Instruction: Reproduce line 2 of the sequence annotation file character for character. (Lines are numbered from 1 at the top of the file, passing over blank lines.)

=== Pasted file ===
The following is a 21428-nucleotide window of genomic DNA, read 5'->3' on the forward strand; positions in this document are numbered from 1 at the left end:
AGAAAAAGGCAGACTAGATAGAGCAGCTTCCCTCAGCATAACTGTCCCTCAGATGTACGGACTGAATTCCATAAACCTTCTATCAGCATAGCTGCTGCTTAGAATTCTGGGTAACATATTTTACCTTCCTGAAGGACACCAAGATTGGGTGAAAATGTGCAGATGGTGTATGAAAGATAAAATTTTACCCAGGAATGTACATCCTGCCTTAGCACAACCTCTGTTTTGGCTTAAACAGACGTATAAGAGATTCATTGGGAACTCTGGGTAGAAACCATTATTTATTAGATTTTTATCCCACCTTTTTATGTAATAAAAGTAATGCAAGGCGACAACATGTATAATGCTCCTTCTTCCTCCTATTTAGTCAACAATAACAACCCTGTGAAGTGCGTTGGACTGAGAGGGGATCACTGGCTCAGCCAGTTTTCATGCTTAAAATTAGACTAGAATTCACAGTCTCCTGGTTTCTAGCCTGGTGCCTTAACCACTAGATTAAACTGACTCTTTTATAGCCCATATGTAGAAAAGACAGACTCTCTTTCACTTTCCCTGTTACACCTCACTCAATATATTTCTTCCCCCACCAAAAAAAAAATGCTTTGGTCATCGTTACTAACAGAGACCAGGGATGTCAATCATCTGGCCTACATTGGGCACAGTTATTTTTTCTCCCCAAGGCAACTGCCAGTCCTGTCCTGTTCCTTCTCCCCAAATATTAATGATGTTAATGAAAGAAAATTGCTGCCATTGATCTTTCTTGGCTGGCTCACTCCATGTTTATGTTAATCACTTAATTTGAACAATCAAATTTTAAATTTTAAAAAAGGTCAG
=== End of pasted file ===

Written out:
AGAAAAAGGCAGACTAGATAGAGCAGCTTCCCTCAGCATAACTGTCCCTCAGATGTACGGACTGAATTCCATAAACCTTCTATCAGCATAGCTGCTGCTTAGAATTCTGGGTAACATATTTTACCTTCCTGAAGGACACCAAGATTGGGTGAAAATGTGCAGATGGTGTATGAAAGATAAAATTTTACCCAGGAATGTACATCCTGCCTTAGCACAACCTCTGTTTTGGCTTAAACAGACGTATAAGAGATTCATTGGGAACTCTGGGTAGAAACCATTATTTATTAGATTTTTATCCCACCTTTTTATGTAATAAAAGTAATGCAAGGCGACAACATGTATAATGCTCCTTCTTCCTCCTATTTAGTCAACAATAACAACCCTGTGAAGTGCGTTGGACTGAGAGGGGATCACTGGCTCAGCCAGTTTTCATGCTTAAAATTAGACTAGAATTCACAGTCTCCTGGTTTCTAGCCTGGTGCCTTAACCACTAGATTAAACTGACTCTTTTATAGCCCATATGTAGAAAAGACAGACTCTCTTTCACTTTCCCTGTTACACCTCACTCAATATATTTCTTCCCCCACCAAAAAAAAAATGCTTTGGTCATCGTTACTAACAGAGACCAGGGATGTCAATCATCTGGCCTACATTGGGCACAGTTATTTTTTCTCCCCAAGGCAACTGCCAGTCCTGTCCTGTTCCTTCTCCCCAAATATTAATGATGTTAATGAAAGAAAATTGCTGCCATTGATCTTTCTTGGCTGGCTCACTCCATGTTTATGTTAATCACTTAATTTGAACAATCAAATTTTAAATTTTAAAAAAGGTCAG